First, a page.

Colombia

Peace Mail - 26 December 2019 - 1 January 2020

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According to Somos Defensores program, there were 110 leaders murdered this year. It's projected that it could reach 120 murders -if cases under investigation are confirmed-, that is, 35 less than last year. This information differs from the provided by the OHCHR, according to which between January 1st and December 16th of 2019, there were 90 murders of social leaders. Within the list, according to the program and the Attorney General's Office, paramilitary structures and dissidents are responsible for the main actions of violence. However, in many cases, the possible perpetrators of the criminal attacks are not known. For Diana Sánchez, coordinator of Somos Defensores program, it is crucial to understand the phenomenon behind these indicators. The presidential advisor for human rights, Francisco Barbosa, pointed out that the assassination of social leaders isn’t systematization, and that the reasons behind the crimes are diverse and tied to delinquency. On the other hand, for social organizations, the nature of the crimes is systemic and given by the victims' characteristics, not by those of the perpetrators.

Five of the ETCRs will be transferred. For the past few months, the Government and FARC have evaluated which of the 24 former Territorial Spaces for Training and Reincorporation (ETCR), where former FARC and their families live, should continue to function. The decision to relocate depended on the acquisition of the land and its strategic location. "At present, five of them are going to move from their current location, taking into account that there were difficulties in buying the land," said Andrés Stapper, director of the Agency of Reincorporation and Normalization (ARN). As a result, the decision is to relocate the former spaces of Ituango (Antioquia), Puerto Asís (Putumayo), La Macarena (Meta), Tumaco (Nariño) and San José del Guaviare (Guaviare). The government estimates that this transition process could take approximately one year.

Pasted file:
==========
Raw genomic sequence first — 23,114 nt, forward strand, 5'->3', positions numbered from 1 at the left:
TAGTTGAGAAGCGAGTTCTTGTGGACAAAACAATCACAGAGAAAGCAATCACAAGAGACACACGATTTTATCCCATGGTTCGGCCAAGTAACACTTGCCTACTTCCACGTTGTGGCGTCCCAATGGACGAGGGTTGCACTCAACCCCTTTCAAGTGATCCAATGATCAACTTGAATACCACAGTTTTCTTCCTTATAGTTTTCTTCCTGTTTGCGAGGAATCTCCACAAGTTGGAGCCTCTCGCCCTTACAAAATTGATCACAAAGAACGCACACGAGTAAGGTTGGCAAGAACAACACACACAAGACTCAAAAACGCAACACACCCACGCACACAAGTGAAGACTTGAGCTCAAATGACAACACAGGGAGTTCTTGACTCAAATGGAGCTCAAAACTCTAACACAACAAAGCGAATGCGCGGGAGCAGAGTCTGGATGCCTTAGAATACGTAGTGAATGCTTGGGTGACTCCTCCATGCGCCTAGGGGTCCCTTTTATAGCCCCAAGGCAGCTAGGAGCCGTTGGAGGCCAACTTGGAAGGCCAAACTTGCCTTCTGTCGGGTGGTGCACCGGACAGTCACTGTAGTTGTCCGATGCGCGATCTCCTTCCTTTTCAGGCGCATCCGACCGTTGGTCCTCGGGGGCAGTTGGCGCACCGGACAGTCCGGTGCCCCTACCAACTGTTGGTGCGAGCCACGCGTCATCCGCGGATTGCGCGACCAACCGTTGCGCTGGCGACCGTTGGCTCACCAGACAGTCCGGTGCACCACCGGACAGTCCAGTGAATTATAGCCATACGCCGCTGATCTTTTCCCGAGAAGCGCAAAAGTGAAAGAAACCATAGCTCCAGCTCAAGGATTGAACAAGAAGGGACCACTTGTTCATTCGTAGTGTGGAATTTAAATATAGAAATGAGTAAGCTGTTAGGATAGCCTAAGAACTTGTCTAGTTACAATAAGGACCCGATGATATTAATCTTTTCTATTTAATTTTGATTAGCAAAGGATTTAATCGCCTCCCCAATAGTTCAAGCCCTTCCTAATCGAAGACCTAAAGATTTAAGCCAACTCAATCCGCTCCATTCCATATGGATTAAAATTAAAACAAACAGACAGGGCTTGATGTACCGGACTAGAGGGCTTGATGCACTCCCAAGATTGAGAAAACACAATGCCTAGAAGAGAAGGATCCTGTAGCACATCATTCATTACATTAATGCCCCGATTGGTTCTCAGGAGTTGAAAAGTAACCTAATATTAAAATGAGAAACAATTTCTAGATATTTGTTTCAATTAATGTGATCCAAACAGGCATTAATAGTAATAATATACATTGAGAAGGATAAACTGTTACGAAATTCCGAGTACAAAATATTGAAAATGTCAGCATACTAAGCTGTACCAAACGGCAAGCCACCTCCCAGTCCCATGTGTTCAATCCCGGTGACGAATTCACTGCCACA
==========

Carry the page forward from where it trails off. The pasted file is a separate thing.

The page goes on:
UN says at least 77 former FARC were killed in Colombia in 2019. According to a report by UN Secretary-General, Antonio Guterres, on the progress of the Verification Mission. "The total number of killings since the signing of the Final Peace Agreement now stands at 173, in addition to 14 disappearances and 29 killing attempts," declares the document to be presented in the UN Security Council in January 2020. In the report, Guterres restates his call "for more effective measures to protect the lives of former combatants, especially given that 2019 has been the most violent year for former members of the FARC-EP”. The document also describes the advances in the economic, social and political reincorporation of FARC members in the last quarter of the year and dedicates a segment to security conditions of former combatants. Among these crimes, the murder of Alexander Parra Uribe, who was killed on 24 October in the former ETCR in Mesetas, Meta, stands out as particularly worrying.

The government published a draft decree regulating glyphosate spraying. On Monday 30th, the Ministry of Justice published the draft decree regulating aerial spraying against illicit crops, suspended in 2017. A suspension reiterated by the Constitutional Court last July. The Ministry reported that the draft was file for comments from the public and that the publication of the decree for comments does not imply an automatic reactivation of spraying activities. In the draft, the government formed a plan to be taken to moderate the impacts on health and the environment.

General Nicacio Martínez leaves the Army after 38 years of service. Duque said the departure of Martinez was for family reasons and made it official that Major General Eduardo Enrique Zapateiro will assume command of the Army. General Martínez, who spent more than a year as the head of the Army Command, has been questioned on several occasions, yet he has no open investigation. One of the latest controversies was about a mural in Bogotá. In it, his face appeared alongside other generals and accused them of ‘false positives’. However, members of the Army erased it. The officer also generated controversy because of an internal directive that, sought to double the goal of casualties and captures, and reduce the level of certainty needed to carry out military operations. Some sectors considered this as a policy that could favor the return of the extrajudicial executions, called 'false positives'.